Murrow, McCarthy and the media
By Michael M. Bates
Earlier this month Reporter Newspapers carried a column titled "Where is Edward R. Murrow when you need him?" Written by Donald Kaul, the piece extolled Good Night, and Good Luck, a film described by the columnist as "a stylish recreation of the time, 50 years ago, when the greatest of all broadcasters, Edward R. Murrow, played St. George to Joe McCarthy's dragon and saved the Republic, more or less."
Make that less. Much less.
Liberals never tire of portraying McCarthy as a virulent threat to the American people and their freedoms. He's invariably depicted as an amoral brute who ran a national reign of terror.
We're told he ruthlessly ruined the lives of thousands of innocent people by falsely charging them with being Communists. Time and again he trampled on civil liberties.
Not only that, he cowed his critics into silence. People everywhere were afraid to speak out for fear of being wrongfully indicted by the senator.
According to Kaul, McCarthy found "Communists under every bed and in every government office." He then expands the absurdity by claiming that "more than a few (people) were driven to suicide."
All that simply isn't true. What is true is that Communists and their sympathizers had penetrated our government. If additional evidence of that espionage were needed, the Venona messages supplied it.
What also is true is that, current movies and selective memories notwithstanding, Edward R. Murrow did not almost single handedly vanquish McCarthy.
There was already massive media opposition to the Wisconsin senator. Edwin Bayley's 1981 book, Joe McCarthy and the Press, catalogs newspaper coverage after Joe launched his anti-Communism crusade in February, 1950. Within days, the Washington Post's editorial, "Sewer Politics," charged: "Rarely has a man in public life crawled and squirmed so abjectly." The New York Times condemned "the campaign of indiscriminate character-assassination."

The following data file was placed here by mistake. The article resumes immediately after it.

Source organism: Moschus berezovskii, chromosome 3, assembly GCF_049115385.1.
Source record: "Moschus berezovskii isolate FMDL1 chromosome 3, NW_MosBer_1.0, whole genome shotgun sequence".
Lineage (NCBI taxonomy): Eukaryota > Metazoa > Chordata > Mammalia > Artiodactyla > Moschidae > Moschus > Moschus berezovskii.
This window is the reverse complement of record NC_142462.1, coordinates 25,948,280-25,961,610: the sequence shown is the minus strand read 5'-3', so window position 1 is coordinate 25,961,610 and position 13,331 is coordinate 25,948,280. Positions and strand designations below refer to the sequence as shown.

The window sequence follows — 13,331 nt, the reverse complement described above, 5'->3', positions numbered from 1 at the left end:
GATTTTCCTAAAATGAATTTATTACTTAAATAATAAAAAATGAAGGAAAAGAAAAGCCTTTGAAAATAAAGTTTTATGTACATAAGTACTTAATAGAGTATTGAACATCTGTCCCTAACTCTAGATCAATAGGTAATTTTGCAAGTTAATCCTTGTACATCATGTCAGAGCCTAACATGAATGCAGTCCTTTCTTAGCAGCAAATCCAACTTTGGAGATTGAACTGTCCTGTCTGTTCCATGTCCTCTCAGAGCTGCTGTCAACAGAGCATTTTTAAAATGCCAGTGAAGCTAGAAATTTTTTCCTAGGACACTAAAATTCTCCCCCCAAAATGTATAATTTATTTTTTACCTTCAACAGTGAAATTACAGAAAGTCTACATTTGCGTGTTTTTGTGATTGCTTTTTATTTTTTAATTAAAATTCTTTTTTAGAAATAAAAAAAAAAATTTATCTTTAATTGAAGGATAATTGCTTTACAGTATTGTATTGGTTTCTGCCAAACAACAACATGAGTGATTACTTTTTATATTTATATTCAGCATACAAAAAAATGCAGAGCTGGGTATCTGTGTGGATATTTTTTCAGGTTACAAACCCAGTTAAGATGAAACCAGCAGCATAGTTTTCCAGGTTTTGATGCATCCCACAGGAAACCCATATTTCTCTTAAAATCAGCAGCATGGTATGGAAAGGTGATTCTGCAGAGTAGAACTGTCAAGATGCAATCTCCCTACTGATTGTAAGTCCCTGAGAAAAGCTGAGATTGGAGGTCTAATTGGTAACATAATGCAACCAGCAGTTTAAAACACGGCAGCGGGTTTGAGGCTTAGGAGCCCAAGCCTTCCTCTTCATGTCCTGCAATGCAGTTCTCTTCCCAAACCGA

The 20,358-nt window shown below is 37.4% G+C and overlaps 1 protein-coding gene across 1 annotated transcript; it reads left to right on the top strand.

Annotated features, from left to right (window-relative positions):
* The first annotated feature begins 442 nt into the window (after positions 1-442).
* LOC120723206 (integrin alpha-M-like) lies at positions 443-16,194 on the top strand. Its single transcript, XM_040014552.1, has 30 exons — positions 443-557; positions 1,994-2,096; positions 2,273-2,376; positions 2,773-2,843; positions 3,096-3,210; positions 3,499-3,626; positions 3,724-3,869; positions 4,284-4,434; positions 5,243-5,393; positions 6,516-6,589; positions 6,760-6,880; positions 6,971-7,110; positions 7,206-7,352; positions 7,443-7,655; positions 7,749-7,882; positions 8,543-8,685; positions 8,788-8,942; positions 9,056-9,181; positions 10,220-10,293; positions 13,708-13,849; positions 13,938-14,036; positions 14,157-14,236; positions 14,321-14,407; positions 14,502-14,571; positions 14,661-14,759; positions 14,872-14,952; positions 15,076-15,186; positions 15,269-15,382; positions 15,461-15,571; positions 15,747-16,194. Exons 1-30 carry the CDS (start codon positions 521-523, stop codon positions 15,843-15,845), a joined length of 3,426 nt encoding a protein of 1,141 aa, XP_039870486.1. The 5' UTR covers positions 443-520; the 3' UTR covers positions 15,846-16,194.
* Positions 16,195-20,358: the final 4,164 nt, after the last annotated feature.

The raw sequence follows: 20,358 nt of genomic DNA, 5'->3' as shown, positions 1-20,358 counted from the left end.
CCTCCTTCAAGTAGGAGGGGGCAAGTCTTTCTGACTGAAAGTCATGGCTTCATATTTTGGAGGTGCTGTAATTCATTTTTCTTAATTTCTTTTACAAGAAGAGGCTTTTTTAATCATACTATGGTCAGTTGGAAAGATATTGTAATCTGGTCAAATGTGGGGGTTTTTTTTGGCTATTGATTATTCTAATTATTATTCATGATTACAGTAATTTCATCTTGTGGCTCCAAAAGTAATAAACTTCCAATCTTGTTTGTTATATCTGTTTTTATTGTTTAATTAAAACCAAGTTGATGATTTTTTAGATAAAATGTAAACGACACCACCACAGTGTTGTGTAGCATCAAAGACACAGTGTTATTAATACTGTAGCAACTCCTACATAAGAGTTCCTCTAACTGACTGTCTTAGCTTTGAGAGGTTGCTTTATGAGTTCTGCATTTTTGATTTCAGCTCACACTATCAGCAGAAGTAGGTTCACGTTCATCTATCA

Other newspapers hopped on the bandwagon and ran editorials with headings like "Irresponsible Senator McCarthy," "Utterly Irresponsible," and "Jumping Joe McCarthy." Editorial cartoons incessantly ridiculed Joe and his efforts.
The 1973 book When Even Angels Wept by Lately Thomas points out that the same press that constantly warned of McCarthyite intimidation called the senator a "spiteful and delinquent mental patient," "a primitive form of political obscenity," a "nauseating character assassin," and "our No. 1 Fascist." And this is merely a portion of what the author describes as "a sampling of choice billingsgate."
By the time Murrow produced his "See It Now" attack on McCarthy in 1954, the senator had been extensively pilloried for four long years. Yes, selectively editing thousands of feet of film to place McCarthy in the most unflattering light possible did have an impact.
It's grossly inaccurate, though, to claim Murrow slayed the McCarthyism dragon, if that's what you consider it. Renowned broadcaster Eric Sevareid said the Murrow assault "came very late in the day. The youngsters read back and they think only one person in broadcasting and the press stood up to McCarthy and this has made a lot of people feel very upset, including me, because that program came awfully late."
Even Murrow admitted to less than a significant role in destroying Joe. As quoted in Bayley's book, the newsman told New York Times columnist Jack Gould:
"My God, I didn't do anything. (Times columnist) Scotty Reston and lot of guys have been writing like this, saying the same things, for months, for years. We're bringing up the rear."
Murrow didn't save the Republic. For one thing, it didn't need saving, at least not from Joe McCarthy. For another, the broadcaster clearly was more of a bit player than the lead in the senator's ruin.
But when did liberals ever let facts get in the way of what they view as a good story? That's why we're still waiting for the names of the many innocent people whose lives were destroyed by McCarthy's smears. And now, the names of the more than a few who were driven to suicide.
Mike Bates is the author of Right Angles and Other Obstinate Truths. This essay appeared in the November 17, 2005 Oak Lawn (IL) Reporter.
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